So we see that $\lambda^{(s+1)^n-s^n}=1$, so each $\lambda_i$ is a root of unity.
Lets now show that $A$ and $B$ have finite order, that is, their unipotent part is trivial. Let $U$ denote the unipotent part of $A$, and note that we have: $$BU^sB^{-1}=U^{s+1}$$
So applying the power series for log (which is just a polynomial since $U$ is unipotent), we obtain: $$B s \ln (U)B^{-1}=(s+1)\ln (U)$$
So if $\ln(U)$ is nonzero, it is an eigenvector of value $\frac{s+1}{s}$ of the conjugation linear map $\text{Ad}_B$. But the eigenvalues of $\text{Ad}_B$ are all roots of unity, since they are given by $\{\lambda_i \lambda_j^{-1}\}_{i,j}$. So $\ln(U)=0$, and $U=I$ since log and exp are bijective when restricted to uni/nilpotent matrices.
So now we know that $A$ and $B$ have finite order $m$, coprime to the integers $s$ and $s+1$. In particular, we now know that $m$ must be odd.
Within $GL_n(\mathbb{Q})$, we have the cyclic group generated by $A$, and within this, the finite subgroup generated by $A^s$. Conjugation by $B$ yields as isomorphism to the cyclic subgroup generated by $A^{s+1}$, so since these groups have equal order in the ambient cyclic group $\langle A \rangle$, they are thus equal, since a cyclic group has one subgroup of any given size. In particular, $A$ is in the subgroup generated by $A^s$, since $A^s$ and $A^{s+1}$ are.
Now that we know $A^s$ and $A^{s+1}$ generate the same cyclic subgroup as $A$, lets call it $G$, and note that $B$ normalises $G$, and acts by multiplication by $k$, where $k$ is the unique element of $\mathbb{Z}/m\mathbb{Z}$ with $ks=s+1$.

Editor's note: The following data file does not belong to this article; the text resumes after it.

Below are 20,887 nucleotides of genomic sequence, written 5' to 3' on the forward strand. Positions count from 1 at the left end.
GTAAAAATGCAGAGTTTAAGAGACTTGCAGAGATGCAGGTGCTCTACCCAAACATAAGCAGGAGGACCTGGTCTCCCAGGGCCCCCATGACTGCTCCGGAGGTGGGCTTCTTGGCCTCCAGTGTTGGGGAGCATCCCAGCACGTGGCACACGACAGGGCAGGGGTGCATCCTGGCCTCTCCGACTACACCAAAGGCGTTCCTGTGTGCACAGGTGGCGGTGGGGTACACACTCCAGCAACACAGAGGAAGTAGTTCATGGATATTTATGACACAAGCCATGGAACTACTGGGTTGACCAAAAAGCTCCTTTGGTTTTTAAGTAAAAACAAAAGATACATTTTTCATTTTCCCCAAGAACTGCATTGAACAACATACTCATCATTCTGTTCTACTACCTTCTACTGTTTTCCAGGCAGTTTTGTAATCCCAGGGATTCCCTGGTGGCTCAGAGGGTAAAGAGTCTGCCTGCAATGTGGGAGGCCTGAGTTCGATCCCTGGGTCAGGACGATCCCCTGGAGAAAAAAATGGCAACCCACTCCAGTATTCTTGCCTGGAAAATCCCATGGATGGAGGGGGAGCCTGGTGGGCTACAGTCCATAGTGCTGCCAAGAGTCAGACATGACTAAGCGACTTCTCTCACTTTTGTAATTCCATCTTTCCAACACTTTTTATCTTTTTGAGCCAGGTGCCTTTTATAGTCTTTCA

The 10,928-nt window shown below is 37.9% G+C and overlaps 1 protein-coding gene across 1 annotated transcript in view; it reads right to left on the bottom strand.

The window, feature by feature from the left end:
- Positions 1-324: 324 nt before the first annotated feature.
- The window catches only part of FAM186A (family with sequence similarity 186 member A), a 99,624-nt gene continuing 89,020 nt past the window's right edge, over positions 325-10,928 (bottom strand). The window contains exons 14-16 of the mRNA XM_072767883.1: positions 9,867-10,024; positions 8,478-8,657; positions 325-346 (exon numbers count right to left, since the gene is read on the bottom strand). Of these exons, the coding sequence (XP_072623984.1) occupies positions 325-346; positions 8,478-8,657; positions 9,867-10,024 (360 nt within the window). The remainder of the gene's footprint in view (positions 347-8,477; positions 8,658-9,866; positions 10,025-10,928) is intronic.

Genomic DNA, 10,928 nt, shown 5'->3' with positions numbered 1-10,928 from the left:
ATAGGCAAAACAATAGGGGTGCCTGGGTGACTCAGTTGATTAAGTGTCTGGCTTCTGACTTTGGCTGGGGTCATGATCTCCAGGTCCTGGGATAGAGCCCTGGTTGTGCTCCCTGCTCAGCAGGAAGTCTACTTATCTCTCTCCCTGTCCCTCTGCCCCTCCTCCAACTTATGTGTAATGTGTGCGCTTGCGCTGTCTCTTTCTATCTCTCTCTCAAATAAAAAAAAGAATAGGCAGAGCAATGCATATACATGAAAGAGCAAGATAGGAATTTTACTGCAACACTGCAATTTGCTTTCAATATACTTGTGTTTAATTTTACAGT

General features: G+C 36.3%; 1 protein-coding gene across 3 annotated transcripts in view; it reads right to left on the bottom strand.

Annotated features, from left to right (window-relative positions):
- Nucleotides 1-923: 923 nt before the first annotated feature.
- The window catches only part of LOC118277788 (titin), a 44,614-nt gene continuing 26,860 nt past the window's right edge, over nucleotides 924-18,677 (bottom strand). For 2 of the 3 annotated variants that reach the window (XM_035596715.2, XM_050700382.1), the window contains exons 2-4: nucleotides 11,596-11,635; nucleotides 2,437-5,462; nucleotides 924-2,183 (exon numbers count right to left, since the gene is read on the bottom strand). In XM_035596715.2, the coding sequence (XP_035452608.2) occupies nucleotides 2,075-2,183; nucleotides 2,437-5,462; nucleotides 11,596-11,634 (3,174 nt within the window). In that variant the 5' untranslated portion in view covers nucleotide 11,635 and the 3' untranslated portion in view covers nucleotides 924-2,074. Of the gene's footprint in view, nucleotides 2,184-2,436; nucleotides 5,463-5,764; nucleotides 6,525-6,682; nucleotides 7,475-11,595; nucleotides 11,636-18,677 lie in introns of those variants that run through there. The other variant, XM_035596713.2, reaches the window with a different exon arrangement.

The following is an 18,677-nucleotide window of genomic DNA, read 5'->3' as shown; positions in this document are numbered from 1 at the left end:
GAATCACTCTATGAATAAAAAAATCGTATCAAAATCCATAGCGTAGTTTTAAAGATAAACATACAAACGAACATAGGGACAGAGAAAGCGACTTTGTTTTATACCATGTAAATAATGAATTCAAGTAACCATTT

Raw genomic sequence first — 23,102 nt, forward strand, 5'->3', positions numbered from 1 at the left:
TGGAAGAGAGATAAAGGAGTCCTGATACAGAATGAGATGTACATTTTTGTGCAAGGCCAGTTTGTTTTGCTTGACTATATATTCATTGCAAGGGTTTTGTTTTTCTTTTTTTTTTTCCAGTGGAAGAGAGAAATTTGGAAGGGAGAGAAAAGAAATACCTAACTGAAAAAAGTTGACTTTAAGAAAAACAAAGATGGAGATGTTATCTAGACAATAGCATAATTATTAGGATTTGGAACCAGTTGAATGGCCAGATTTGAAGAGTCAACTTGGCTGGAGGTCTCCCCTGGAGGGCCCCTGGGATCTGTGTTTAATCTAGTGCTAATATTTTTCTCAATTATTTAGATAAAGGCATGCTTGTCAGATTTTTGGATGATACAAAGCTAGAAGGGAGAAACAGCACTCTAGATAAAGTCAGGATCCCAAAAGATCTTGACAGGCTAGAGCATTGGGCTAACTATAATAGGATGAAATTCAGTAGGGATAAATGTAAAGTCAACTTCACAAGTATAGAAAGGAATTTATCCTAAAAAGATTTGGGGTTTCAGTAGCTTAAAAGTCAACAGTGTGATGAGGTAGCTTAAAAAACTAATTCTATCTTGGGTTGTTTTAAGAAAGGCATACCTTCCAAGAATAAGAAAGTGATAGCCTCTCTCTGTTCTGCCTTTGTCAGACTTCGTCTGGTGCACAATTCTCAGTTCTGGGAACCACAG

Now note that $k$ is the image of an additive generator of $\mathbb{Z}/m\mathbb{Z}$, is a unit, and has $(k-1)s=1$, so $k-1$ is also a unit. So to prove the final contradiction, it remains to prove the following:
If $m$ is odd, and integers $k$ and $k-1$ are both units in $(\mathbb{Z}/m\mathbb{Z})^*$, then the order of $k$ in $(\mathbb{Z}/m\mathbb{Z})^* $ doesn't divide $m$.
For this, consider the smallest prime $p$ dividing $m$ with exponent $e$. Then the automorphism group of $G$ breaks up into $\text{Aut}(\mathbb{Z}/p^e\mathbb{Z})\times \text{Aut}'$, and since $p$ was our smallest prime, we have $p-1$ is coprime to $m$. So if an element $x$ has order dividing $m$, its component in the automorphism group of $\mathbb{Z}/p^e\mathbb{Z}$ lies in the $p$ sylow of this group, which is precisely the image (of reduction mod $p^e$) of those units with $x-1$ divisible by $p$. Thus, we conclude that $x-1$ is divisible by the smallest prime dividing $m$, so in particular, it is not coprime to $m$, so can't be a unit, giving the lemma.